Canadian Banks & Lending

Canadian Banks have the right to lend money to wholesalers, retailers, shippers and dealers in “products of agriculture, products of aquaculture, products of the forest, products of the quarry and mine, products of the sea, lakes, and rivers, of goods, wares and merchandise, manufactured or otherwise” on the security of such goods or products, and to lend money to manufacturers on their goods and inventories.

The Private Investigator (PI)

When doing a background investigation of a person, the PI will be looking for previously unknown assets, banking and financial arrangements, or corporate affiliations.  When investigating a company, the PI will be looking for previously unknown assets, banking, and financial arrangements.  In both cases, the equity held by the subject in the assets will be of interest.  Searching the Bank Act Security Registry may reveal all of the above.

Bank Act Security Registry

Under S. 427 of the Bank Act, the borrower must sign a document that provides the bank with the first preferential lien on the goods or equipment.  The Bank then registers a ‘Notice of Intention‘ to take the goods as security, to perfect its security interest.

The Bank of Canada offers a Security Registry service which may be searched for registrations.  The search will reveal whether the Bank of Canada has taken security on property that may interest you.  If the Bank does have a claim on the property, then it means that it has loaned the customer money and that it has the right to take possession of and sell the property if the loan is not paid.  This is important for you to know for two reasons.  First, it shows that the person or business is indebted to a Canadian chartered bank and may have equity in the property listed in the security agreement.  Second, it may uncover previously unknown assets, banking and financial arrangements, or corporate affiliations. You will need to provide the name of the person or business being searched.

Years ago, we only did this when we suspected the subject person or company might have an interest in an agricultural business.  Today however, we find more non-agricultural businesses in the Bank of Canada registry. We have online access to the Bank of Canada registry to search for Bank Act Security items. The search results often indicate that a business assigned its inventory to a bank as security under the Bank Act.

A manual search for Notices of Intention filed under Section 427 of the Bank Act are conducted at the agency of the Bank of Canada in the province or territory where the debtor’s place of business is located. For Bank Act searches,  “agency” means, in a province, the office of the Bank of Canada or its authorized representative but does not include its Ottawa office, and in Yukon, the Northwest Territories and Nunavut means the office of the clerk of the court of each of those territories respectively [see S. 427(5)].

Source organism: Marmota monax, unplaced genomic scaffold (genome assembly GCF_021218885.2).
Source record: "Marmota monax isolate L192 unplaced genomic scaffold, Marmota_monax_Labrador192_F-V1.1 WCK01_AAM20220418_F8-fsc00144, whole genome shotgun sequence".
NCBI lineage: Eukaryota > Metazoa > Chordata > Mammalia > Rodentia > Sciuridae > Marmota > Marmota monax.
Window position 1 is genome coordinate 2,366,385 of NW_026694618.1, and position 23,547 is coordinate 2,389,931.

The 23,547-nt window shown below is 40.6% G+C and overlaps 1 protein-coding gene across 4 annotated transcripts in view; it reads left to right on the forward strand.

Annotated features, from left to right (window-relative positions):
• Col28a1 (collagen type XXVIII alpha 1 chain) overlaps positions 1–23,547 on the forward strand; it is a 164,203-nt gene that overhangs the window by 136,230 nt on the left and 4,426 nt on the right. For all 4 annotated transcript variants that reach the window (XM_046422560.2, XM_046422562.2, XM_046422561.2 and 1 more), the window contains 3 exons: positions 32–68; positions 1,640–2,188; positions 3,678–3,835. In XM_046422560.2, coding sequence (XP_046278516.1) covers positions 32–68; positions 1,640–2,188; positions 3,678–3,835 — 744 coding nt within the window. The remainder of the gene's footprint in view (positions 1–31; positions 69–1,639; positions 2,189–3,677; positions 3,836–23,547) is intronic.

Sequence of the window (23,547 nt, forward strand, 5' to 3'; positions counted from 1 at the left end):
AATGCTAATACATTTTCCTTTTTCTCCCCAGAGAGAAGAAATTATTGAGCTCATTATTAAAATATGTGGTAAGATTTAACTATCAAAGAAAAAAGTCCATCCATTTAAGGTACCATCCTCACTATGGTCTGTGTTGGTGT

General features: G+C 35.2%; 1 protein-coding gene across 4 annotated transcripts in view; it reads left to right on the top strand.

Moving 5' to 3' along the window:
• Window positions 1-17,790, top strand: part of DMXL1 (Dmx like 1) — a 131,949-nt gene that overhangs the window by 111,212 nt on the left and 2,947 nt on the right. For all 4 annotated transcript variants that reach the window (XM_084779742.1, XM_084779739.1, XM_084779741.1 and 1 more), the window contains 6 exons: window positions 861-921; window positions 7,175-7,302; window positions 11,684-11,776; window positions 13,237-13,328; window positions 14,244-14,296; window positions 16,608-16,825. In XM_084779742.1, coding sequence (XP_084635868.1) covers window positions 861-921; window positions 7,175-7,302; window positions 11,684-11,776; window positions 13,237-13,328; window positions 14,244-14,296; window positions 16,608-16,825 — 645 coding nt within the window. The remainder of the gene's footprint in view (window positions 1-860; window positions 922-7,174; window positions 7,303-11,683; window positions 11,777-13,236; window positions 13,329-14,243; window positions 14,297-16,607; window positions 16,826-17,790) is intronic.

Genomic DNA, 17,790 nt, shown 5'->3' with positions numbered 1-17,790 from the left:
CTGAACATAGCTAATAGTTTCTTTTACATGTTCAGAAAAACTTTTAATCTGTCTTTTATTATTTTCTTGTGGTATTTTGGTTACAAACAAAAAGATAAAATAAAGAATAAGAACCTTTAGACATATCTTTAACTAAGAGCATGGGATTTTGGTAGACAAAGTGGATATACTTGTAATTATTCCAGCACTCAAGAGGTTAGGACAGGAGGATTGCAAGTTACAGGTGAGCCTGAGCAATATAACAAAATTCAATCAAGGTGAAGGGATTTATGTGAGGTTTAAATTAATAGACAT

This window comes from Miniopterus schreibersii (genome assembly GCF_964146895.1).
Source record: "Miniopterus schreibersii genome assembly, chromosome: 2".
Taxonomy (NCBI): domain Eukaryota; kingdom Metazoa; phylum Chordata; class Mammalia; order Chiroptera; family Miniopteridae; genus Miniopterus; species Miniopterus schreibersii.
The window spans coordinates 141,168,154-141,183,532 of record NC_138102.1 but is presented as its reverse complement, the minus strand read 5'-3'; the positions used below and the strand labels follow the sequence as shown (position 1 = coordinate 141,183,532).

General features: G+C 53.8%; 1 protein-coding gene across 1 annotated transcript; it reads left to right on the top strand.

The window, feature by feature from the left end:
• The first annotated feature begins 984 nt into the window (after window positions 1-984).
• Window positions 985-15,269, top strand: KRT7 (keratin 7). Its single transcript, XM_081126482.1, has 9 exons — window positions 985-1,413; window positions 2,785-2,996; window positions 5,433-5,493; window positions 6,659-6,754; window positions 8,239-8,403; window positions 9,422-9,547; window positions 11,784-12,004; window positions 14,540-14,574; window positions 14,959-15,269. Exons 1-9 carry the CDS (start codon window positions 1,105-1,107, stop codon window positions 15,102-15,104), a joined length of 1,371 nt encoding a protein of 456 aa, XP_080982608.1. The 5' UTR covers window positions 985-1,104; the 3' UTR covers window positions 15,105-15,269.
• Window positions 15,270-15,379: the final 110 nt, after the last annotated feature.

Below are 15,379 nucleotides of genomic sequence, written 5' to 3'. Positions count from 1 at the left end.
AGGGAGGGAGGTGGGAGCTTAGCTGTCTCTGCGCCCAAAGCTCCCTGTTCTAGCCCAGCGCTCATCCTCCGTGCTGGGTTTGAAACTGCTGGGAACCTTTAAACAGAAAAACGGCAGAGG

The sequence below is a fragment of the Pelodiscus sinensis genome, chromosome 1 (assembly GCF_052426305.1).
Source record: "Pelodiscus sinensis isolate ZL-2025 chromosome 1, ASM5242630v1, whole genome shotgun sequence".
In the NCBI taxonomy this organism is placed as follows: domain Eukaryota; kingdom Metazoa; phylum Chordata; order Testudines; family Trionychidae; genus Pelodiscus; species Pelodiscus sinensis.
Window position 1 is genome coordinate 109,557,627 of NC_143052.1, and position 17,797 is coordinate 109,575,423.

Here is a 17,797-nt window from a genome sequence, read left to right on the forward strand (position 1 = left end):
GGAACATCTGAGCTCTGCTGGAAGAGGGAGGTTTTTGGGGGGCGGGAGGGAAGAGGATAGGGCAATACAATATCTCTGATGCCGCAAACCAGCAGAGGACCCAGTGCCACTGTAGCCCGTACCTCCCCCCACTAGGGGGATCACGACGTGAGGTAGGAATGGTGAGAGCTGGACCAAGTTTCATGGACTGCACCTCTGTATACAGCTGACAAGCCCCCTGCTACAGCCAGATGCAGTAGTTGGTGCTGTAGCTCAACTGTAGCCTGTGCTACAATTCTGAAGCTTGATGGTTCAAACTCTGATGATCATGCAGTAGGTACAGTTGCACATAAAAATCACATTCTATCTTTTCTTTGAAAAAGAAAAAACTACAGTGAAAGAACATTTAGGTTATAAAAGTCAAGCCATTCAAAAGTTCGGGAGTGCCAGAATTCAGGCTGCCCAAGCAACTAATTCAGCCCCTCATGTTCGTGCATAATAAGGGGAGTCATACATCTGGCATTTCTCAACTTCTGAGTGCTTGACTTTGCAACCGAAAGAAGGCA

The New Neighbourhood

In the past, most investigations included ‘neighbourhood inquires’ where neighbours were questioned regarding the subject’s activities and lifestyle.

We still do neighbourhood inquiries, but over the last three decades this has produced less and less information of value, to the point that we now consider this an extraordinarily expensive investigative process.

Neighbours rarely share derogatory information or observations about the subject, and fewer still, even know the subject as most urban neighbourhoods are too transient and social contact is minimal.

Today’s neighbourhood isn’t tied to geography, but rather by Internet connectivity. The advent of virtual media has created virtual neighbourhoods that the Investigator must be adept at navigating and interrogating.

This new neighbourhood may reveal inappropriate pictures, drug and alcohol abuse, bad-mouthing of employers, co-workers, clients, and organisations. It may reveal poor communication skills and much worse – much of which is found exclusively online.

Unfortunately, inexpert interrogation and navigation of this neighbourhood has caused issues.

The ubiquity of Internet search engines and a lack of training and guidelines may put the Investigator in contravention of some laws if the resulting information creates a record of personally identifying information that is subsequently mishandled. Possession of Internet search results may impose either declared or implied responsibilities regarding the handling of the data in some jurisdictions.

A casual and undisciplined approach to Internet and social media searching raises questions regarding the competence, handling, fairness, storage, and analysis of the data. The role of the Investigator doing the searching should be clear from the outset. The sources and methods employed should also be clear throughout the search process and its reporting.